Americans seem divided on whether the Senate should push Donald Trump out of the office with 51 percent of them saying he should be convicted, according to a poll released Monday.
In the CNN/SSRS survey, 45 percent of Americans said the Senate ought not to cast a ballot to convict and expel the president and 4 percent of the respondents said they had nothing to say on the issue.
The poll also showed a slight shift from a similar survey held last December, with 47 percent of Americans saying Trump should not be removed and 45 percent saying they want him ousted from the White House.
This only shows that 58 percent of the 1,156 respondents felt like Trump totally abused his power of the presidency and 57 percent said that he really did obstruct the House from investigating him properly.
But the parties look like they are standing up for their decision on this one – 89 percent of Democrats believe he should be removed from office and convicted while only 8 percent of Republicans agree. Independent voters are split.
In this case, Trump might be acquitted in the Republican-controlled chamber.
On Wednesday evening, House Speaker Nancy Pelosi signed the articles of impeachment – abuse of power and obstruction of Congress.
The articles are then delivered to the Senate side of Congress by the seven Democratic impeachment managers which she announced earlier that day.
Senate majority leader Mitch McConnell announced Wednesday that the impeachment trial will be held Tuesday in observance of Martin Luther King Jr. Day on Monday.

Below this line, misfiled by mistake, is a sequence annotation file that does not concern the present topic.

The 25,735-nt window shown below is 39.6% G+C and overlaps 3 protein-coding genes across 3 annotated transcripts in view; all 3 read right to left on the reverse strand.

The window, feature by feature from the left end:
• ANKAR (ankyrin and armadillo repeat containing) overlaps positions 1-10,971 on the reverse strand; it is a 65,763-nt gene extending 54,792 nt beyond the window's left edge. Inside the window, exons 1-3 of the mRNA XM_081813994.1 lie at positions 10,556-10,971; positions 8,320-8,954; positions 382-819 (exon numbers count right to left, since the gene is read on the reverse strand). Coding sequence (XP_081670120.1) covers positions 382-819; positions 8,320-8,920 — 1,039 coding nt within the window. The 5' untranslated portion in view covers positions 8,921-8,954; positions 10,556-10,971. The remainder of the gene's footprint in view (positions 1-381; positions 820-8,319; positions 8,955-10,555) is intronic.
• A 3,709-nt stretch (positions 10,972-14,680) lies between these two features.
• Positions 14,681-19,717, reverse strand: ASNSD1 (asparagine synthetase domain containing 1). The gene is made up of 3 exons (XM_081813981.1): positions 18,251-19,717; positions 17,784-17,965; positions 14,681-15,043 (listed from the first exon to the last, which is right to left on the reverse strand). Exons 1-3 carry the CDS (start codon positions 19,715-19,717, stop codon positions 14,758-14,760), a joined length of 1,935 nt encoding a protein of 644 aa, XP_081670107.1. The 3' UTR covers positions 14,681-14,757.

Meanwhile, the Kentucky Republican has not yet informed the Democrats regarding the rules of the trial, but an aide said it could feature 24 hours for opening states for both the defense and prosecution with two days to spread that time out.
McConnell also added the Senate would decide whether witnesses will be allowed in the trial.
Democrats have demanded they be permitted to call witnesses, like Trump’s former national security adviser, John Bolton, but Republicans insisted they would then call witnesses like former Vice President Joe Biden, his son Hunter and the anonymous whistle-blower.
Americans agree that witnesses should be called, with 69 percent saying the trial should include testimony from those who did not testify in the House impeachment investigation.
The poll, however, has a margin of error of plus or minus 3.4 percentage points and was taken January 16-19, the days after the articles were turned over to the Senate.
Lead Democratic prosecution manager Adam Schiff read the articles on the Senate floor Thursday, while Chief Supreme Court Justice John Roberts was then sworn in to preside over the hearing as he swore in all 100 senators.
This week will feature opening arguments.
The team of Donald Trump appointed attorneys Alan Dershowitz, liberal Democrats, and Ken Starr to present arguments against impeaching.
Dershowitz emphasized that the abuse of power and obstruction of Congress are not considered as impeachable offenses as detailed by high crimes and misdemeanors in the Constitution.
“Trump promises to cure cancer and AIDS at first 2020 campaign rally”
[rumble video_id=v57erx domain_id=u7nb2]